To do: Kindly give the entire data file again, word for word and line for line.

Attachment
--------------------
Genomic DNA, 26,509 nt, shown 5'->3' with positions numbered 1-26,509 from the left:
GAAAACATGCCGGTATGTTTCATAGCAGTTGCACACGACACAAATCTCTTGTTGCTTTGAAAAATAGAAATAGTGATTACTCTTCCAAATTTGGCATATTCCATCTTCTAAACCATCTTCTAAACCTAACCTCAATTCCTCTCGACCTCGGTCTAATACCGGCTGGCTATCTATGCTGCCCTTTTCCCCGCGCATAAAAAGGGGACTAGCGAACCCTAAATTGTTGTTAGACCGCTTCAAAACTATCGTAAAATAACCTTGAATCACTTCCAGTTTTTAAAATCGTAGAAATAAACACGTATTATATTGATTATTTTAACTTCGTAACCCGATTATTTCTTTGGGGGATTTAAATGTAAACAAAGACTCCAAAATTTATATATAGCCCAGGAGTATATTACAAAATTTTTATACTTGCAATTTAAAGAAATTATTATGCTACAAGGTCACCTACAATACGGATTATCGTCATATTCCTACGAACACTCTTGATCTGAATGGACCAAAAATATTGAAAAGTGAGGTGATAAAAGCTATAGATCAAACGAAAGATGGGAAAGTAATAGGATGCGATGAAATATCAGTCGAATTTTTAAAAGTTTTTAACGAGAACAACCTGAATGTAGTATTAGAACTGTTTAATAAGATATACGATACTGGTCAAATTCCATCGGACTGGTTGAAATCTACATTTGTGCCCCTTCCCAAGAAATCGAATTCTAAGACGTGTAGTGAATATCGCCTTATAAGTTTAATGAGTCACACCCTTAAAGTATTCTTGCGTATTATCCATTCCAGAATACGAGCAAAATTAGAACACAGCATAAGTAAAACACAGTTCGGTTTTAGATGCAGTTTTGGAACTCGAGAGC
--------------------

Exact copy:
Genomic DNA, 26,509 nt, shown 5'->3' with positions numbered 1-26,509 from the left:
GAAAACATGCCGGTATGTTTCATAGCAGTTGCACACGACACAAATCTCTTGTTGCTTTGAAAAATAGAAATAGTGATTACTCTTCCAAATTTGGCATATTCCATCTTCTAAACCATCTTCTAAACCTAACCTCAATTCCTCTCGACCTCGGTCTAATACCGGCTGGCTATCTATGCTGCCCTTTTCCCCGCGCATAAAAAGGGGACTAGCGAACCCTAAATTGTTGTTAGACCGCTTCAAAACTATCGTAAAATAACCTTGAATCACTTCCAGTTTTTAAAATCGTAGAAATAAACACGTATTATATTGATTATTTTAACTTCGTAACCCGATTATTTCTTTGGGGGATTTAAATGTAAACAAAGACTCCAAAATTTATATATAGCCCAGGAGTATATTACAAAATTTTTATACTTGCAATTTAAAGAAATTATTATGCTACAAGGTCACCTACAATACGGATTATCGTCATATTCCTACGAACACTCTTGATCTGAATGGACCAAAAATATTGAAAAGTGAGGTGATAAAAGCTATAGATCAAACGAAAGATGGGAAAGTAATAGGATGCGATGAAATATCAGTCGAATTTTTAAAAGTTTTTAACGAGAACAACCTGAATGTAGTATTAGAACTGTTTAATAAGATATACGATACTGGTCAAATTCCATCGGACTGGTTGAAATCTACATTTGTGCCCCTTCCCAAGAAATCGAATTCTAAGACGTGTAGTGAATATCGCCTTATAAGTTTAATGAGTCACACCCTTAAAGTATTCTTGCGTATTATCCATTCCAGAATACGAGCAAAATTAGAACACAGCATAAGTAAAACACAGTTCGGTTTTAGATGCAGTTTTGGAACTCGAGAGC